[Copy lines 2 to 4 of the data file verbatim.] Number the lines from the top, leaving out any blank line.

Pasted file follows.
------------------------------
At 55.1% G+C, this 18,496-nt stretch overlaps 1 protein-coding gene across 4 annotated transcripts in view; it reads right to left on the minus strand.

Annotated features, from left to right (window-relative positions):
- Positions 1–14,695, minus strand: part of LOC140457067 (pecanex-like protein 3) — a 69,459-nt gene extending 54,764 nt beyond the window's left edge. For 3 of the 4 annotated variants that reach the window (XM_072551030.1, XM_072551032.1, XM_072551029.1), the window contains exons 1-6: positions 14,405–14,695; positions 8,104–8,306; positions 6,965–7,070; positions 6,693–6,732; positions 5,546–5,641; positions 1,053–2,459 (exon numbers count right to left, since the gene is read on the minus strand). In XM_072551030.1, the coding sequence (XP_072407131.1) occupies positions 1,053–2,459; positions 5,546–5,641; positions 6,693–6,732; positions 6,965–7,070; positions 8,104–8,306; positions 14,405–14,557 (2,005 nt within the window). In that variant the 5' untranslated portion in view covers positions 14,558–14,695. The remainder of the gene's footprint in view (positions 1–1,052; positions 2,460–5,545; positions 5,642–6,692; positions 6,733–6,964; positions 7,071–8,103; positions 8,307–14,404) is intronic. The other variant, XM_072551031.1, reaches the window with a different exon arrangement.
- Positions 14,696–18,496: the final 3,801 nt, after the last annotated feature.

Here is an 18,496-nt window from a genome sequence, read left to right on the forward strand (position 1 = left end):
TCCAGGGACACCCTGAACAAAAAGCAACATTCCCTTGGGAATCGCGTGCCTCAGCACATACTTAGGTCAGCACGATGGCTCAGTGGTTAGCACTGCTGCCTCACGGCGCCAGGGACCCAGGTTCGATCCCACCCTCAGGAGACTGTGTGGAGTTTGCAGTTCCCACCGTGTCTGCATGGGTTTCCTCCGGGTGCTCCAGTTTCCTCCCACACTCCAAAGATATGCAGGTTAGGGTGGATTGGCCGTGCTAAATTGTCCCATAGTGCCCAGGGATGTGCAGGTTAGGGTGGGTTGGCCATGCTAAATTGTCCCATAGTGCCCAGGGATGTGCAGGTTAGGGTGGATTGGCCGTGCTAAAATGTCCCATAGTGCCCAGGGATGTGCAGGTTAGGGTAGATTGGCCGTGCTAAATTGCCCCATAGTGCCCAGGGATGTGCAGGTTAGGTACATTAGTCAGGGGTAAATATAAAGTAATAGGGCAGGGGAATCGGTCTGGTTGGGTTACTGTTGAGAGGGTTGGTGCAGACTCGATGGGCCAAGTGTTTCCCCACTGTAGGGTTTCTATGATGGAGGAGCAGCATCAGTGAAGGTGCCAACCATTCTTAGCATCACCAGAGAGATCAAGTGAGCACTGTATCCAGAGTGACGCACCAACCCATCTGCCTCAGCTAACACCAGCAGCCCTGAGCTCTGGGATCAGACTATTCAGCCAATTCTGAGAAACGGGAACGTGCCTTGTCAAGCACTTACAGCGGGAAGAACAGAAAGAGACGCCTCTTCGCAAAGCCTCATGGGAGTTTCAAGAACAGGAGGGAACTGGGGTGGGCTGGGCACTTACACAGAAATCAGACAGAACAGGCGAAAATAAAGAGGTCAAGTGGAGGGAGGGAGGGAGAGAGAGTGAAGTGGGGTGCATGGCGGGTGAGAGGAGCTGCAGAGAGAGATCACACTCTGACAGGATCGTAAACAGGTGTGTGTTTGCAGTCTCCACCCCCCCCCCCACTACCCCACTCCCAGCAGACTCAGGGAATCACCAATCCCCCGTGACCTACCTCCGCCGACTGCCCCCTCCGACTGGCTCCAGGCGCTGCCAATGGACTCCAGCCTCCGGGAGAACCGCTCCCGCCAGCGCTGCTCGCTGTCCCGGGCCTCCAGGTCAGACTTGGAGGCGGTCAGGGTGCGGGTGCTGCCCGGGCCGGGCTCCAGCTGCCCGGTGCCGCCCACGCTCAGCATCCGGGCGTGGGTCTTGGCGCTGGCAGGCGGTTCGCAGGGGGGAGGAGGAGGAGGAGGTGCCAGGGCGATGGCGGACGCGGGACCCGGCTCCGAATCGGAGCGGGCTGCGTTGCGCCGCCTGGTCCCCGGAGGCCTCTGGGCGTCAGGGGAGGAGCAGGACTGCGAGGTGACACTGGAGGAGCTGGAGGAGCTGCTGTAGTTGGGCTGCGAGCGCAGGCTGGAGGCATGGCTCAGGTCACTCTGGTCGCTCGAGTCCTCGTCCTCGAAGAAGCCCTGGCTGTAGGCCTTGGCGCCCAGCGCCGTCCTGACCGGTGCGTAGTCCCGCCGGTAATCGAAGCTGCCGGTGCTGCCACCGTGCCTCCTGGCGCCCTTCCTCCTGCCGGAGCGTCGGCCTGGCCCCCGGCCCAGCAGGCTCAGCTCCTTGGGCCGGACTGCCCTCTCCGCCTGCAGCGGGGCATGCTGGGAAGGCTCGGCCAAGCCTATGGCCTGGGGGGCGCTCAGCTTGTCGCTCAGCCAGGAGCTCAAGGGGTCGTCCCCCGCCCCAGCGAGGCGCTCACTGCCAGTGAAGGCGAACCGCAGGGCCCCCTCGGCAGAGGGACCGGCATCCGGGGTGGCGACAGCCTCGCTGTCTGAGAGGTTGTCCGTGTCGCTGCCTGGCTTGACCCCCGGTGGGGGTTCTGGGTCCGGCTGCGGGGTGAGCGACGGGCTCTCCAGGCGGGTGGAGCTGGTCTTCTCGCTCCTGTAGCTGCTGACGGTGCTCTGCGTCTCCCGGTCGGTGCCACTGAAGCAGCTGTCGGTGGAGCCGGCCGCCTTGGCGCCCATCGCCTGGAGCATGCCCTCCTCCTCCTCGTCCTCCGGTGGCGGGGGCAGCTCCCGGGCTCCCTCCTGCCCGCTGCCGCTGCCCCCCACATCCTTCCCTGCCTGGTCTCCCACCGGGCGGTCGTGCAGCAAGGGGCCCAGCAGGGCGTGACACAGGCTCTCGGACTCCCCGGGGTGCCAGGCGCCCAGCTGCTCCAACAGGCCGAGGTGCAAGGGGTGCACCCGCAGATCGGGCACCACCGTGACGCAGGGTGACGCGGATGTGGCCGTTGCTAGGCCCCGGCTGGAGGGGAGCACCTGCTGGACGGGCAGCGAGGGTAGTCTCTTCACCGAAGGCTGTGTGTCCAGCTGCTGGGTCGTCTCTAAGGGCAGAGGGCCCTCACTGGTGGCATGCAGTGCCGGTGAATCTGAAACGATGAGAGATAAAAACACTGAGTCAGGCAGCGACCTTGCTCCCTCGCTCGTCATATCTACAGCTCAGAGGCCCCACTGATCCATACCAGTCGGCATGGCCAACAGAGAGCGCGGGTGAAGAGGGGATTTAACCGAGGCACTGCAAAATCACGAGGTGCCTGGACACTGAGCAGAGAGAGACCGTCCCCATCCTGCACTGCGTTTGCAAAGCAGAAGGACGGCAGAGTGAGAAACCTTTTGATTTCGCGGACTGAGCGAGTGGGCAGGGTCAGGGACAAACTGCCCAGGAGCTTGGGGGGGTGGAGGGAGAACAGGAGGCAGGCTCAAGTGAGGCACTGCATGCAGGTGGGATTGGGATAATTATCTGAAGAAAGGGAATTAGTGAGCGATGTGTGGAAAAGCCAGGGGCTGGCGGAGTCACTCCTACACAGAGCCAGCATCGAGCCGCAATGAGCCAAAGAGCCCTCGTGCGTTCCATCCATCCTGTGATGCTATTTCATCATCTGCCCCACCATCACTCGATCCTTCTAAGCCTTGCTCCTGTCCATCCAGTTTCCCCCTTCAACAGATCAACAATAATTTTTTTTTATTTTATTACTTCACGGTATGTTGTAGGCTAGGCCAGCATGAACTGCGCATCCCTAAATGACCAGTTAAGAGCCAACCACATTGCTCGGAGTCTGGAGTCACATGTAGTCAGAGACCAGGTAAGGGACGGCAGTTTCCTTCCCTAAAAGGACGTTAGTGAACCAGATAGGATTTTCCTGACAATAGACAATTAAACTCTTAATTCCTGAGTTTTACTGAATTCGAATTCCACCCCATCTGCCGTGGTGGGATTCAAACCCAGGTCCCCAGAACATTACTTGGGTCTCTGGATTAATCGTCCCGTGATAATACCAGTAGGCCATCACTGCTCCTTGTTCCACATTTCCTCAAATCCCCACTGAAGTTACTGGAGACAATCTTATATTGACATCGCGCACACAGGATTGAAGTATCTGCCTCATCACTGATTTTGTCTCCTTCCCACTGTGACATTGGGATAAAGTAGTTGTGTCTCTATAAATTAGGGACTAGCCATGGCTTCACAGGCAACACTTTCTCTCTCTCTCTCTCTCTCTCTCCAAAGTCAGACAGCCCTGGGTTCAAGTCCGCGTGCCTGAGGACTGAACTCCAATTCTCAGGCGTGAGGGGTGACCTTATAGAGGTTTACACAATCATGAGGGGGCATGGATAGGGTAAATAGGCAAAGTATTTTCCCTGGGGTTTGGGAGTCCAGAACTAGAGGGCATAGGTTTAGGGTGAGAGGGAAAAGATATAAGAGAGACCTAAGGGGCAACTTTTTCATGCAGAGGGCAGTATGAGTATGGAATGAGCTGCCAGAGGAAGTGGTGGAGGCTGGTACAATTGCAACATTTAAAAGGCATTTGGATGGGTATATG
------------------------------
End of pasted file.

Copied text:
Annotated features, from left to right (window-relative positions):
- Positions 1–14,695, minus strand: part of LOC140457067 (pecanex-like protein 3) — a 69,459-nt gene extending 54,764 nt beyond the window's left edge. For 3 of the 4 annotated variants that reach the window (XM_072551030.1, XM_072551032.1, XM_072551029.1), the window contains exons 1-6: positions 14,405–14,695; positions 8,104–8,306; positions 6,965–7,070; positions 6,693–6,732; positions 5,546–5,641; positions 1,053–2,459 (exon numbers count right to left, since the gene is read on the minus strand). In XM_072551030.1, the coding sequence (XP_072407131.1) occupies positions 1,053–2,459; positions 5,546–5,641; positions 6,693–6,732; positions 6,965–7,070; positions 8,104–8,306; positions 14,405–14,557 (2,005 nt within the window). In that variant the 5' untranslated portion in view covers positions 14,558–14,695. The remainder of the gene's footprint in view (positions 1–1,052; positions 2,460–5,545; positions 5,642–6,692; positions 6,733–6,964; positions 7,071–8,103; positions 8,307–14,404) is intronic. The other variant, XM_072551031.1, reaches the window with a different exon arrangement.
- Positions 14,696–18,496: the final 3,801 nt, after the last annotated feature.